##### Conclusion on Diversification

Diversified stock/bond portfolios following trough Shiller P/E events typically outperform single position portfolios in either stocks or bonds independently.

- Diversification
**always**matters

### Real Equity Premium

Absolute valuation metrics may not precisely capture the benefit/cost to holding risk. In other words, a P/E of 20x doesn’t mean anything in a vacuum.

Any first year finance student will tell you that expected equity returns will roughly equal the risk-free rate plus an equity premium. Why anchor on the risk-free rate and why add an equity premium? Well, the risk-free rate is what you get in your checking account–so that is the baseline we should all expect from ANY asset class. Next, ask yourself, Who would hold risky equity if there was no extra kick in performance over stashing the cash in the checking account?…that is the equity premium…the extra return we get for taking on risk.

Understanding the “RF +equity premium concept” helps us better understand why absolute valuation levels may not capture true equity market valuations. For example a P/E of 10 (a 10% earnings yield) with a 10-year yield of 15% may imply an expensive equity market (-5% equity premium) relative to a situation where the P/E is 20x (5% earnings yield) and the 10-year yield is 1% (+4% equity premium). The P/E in the second scenario signals “expensive,” but on a equity premium basis, stocks are cheap relative to the scenario where the P/E is 10.

We test how stocks and bond perform during different Real Equity Premium periods, where Real Equity Premium = 1/CAPE [Earnings Yield] – Real 10-year yields (Note: CAPE is already in “real” terms).

The figure below plots the Shiller P/E, or cyclically-adjusted P/E (CAPE), over time (right axis) and the Real Equity Premium (1/CAPE – Real Treasury Yield) (left axis). Extreme spread events are highlighted with red circles.

Real Equity Premiums tend to roughly correspond with trough Shiller P/Es, but not always (e.g., 1947)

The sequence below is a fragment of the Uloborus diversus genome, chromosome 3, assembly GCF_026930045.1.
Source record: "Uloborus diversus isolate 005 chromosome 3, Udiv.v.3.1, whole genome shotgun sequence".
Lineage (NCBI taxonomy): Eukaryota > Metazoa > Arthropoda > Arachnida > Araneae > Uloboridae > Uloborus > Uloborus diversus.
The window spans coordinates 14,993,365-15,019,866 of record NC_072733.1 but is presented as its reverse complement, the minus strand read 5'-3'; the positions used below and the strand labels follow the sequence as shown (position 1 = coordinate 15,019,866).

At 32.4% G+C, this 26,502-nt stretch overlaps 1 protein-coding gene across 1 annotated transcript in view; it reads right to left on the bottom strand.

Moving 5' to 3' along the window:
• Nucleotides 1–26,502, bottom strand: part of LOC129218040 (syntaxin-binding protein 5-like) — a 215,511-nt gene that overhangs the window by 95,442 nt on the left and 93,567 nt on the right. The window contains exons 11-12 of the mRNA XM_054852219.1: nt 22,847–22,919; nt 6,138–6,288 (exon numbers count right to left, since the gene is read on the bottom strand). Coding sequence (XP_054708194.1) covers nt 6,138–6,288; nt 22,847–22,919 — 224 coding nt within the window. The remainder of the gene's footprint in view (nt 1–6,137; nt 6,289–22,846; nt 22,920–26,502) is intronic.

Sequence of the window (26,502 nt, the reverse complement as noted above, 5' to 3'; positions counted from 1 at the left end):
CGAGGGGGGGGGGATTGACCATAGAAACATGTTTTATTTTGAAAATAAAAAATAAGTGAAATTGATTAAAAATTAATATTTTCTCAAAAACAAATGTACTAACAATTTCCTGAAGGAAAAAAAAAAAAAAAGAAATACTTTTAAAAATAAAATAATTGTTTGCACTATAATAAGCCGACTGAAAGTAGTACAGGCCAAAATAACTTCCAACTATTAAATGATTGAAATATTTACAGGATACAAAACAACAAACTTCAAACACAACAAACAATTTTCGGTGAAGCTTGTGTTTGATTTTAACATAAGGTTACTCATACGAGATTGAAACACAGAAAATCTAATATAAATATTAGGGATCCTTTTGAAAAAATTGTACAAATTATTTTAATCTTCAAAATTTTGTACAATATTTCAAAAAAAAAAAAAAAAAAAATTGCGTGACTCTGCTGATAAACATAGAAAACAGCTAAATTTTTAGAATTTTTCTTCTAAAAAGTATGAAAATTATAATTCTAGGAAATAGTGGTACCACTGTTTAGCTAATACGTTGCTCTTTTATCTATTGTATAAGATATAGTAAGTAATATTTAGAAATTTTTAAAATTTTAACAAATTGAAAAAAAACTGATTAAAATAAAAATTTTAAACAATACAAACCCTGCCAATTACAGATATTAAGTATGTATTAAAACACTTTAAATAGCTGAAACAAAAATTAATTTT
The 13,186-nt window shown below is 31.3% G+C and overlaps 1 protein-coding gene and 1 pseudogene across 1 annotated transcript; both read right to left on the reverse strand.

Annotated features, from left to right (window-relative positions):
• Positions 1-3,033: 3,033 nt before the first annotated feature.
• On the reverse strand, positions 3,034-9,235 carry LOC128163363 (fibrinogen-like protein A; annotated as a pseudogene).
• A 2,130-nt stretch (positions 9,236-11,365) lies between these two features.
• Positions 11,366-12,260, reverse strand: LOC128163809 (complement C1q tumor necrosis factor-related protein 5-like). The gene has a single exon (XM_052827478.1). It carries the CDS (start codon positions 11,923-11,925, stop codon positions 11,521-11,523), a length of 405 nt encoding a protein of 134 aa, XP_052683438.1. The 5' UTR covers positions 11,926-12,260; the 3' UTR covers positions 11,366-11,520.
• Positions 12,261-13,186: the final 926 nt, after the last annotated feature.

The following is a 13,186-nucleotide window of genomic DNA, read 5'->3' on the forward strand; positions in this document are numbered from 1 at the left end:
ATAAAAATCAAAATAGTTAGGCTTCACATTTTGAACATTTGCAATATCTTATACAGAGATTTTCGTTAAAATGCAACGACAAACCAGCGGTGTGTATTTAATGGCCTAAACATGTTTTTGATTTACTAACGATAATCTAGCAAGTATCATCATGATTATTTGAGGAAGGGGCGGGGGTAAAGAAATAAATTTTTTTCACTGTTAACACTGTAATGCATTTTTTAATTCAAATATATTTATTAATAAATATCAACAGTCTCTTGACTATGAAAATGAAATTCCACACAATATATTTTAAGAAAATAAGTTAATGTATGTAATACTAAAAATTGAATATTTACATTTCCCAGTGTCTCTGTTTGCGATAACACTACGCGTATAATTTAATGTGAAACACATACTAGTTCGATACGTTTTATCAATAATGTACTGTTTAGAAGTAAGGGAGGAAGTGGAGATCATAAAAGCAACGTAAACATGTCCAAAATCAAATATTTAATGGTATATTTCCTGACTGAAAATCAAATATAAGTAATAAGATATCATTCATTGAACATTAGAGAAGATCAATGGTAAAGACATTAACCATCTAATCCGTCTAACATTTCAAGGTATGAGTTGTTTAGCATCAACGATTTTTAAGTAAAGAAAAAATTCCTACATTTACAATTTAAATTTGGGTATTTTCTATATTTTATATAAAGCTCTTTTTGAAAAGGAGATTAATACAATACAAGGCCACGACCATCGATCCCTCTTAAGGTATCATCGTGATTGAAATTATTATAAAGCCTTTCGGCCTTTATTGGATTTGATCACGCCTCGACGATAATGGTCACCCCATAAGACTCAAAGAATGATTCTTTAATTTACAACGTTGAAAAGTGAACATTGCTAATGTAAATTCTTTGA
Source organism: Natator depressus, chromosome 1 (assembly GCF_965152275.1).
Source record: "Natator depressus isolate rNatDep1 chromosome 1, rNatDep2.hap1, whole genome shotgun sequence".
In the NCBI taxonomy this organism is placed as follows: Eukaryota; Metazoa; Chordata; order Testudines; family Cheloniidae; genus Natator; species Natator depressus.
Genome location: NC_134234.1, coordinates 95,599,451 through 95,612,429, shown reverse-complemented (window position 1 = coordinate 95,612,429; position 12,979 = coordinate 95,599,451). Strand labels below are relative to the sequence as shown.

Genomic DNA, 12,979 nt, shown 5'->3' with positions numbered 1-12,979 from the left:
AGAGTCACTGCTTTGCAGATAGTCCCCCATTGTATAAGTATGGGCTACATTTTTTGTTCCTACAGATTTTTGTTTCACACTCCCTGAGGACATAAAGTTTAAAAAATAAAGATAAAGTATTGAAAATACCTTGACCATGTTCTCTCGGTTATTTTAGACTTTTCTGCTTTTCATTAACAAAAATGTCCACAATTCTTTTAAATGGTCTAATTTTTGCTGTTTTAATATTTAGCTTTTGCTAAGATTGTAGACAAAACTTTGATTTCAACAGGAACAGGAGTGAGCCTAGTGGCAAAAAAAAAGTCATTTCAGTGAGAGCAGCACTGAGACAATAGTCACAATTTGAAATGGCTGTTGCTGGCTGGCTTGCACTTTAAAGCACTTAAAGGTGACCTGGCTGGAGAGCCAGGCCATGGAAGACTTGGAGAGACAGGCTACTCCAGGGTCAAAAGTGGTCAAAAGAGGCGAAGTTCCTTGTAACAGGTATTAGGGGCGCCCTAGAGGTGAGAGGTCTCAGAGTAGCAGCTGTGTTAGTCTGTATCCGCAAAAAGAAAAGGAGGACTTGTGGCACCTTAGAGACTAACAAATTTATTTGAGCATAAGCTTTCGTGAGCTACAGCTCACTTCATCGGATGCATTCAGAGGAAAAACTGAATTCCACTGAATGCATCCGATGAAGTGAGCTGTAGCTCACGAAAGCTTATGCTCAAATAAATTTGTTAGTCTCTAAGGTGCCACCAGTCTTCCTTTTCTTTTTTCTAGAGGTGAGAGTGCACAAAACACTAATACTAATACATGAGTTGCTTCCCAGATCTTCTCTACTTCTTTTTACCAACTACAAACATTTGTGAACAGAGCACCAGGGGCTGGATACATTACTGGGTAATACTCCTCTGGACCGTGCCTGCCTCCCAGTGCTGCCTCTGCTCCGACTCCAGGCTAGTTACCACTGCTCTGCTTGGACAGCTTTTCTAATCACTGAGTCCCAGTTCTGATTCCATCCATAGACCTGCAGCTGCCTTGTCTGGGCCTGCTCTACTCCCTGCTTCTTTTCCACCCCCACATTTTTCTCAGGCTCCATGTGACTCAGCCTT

#### Real Equity Premium Performance Characteristics

Given a Real Equity Premium starting point, what do subsequent 3-year returns look like?

- Future stocks appear to have a relationship between Real Equity Premium, but the correlation is weak.
- There is no clear pattern between Real Equity Premium and future bond returns.

Given a Real Equity Premium starting point, what do subsequent 3-year returns look like?

- Future stocks appear to have a relationship between Real Equity Premium, but the correlation is weak.
- There is no clear pattern between Real Equity Premium and future bond or stock returns.

#### Real Equity Premium Performance Characteristics–Details at Trough Real Equity Premium

**S&P Statistics Summary**

The following table contains the statistics for various Real Equity Premium regimes (each column represents a red circle above).

**LTR Statistics Summary**

**50/50 Statistics Summary**

##### Conclusions on Real Equity Premium

- High Real Yield periods predict high spreads in CAGRs between stocks and bonds.
- On a risk-adjusted basis stocks tend to outperform bonds
- Diversified portfolios—in contrast to the results for low absolute Shiller P/E event–do not always outperform all-in stock bets.
- Diversification is less valuable and targeted bets may be warranted during high Real Equity Premium periods.

### Overall Conclusions

- Bonds perform well across different valuation periods–to include extreme low valuation periods.
- We should stay diversified during low absolute valuation periods.
- We might want to tactically shift towards equity during high Real Equity Premium periods.
- The results highlight a lot of noise and variation in the data. Identifying a “silver bullet” for tactical asset allocation is impossible…but good luck trying.

Note: This site provides **no** information on our value investing ETFs or our momentum investing ETFs. Please refer to this site.

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Definitions of common statistics used in our analysis are available here (towards the bottom)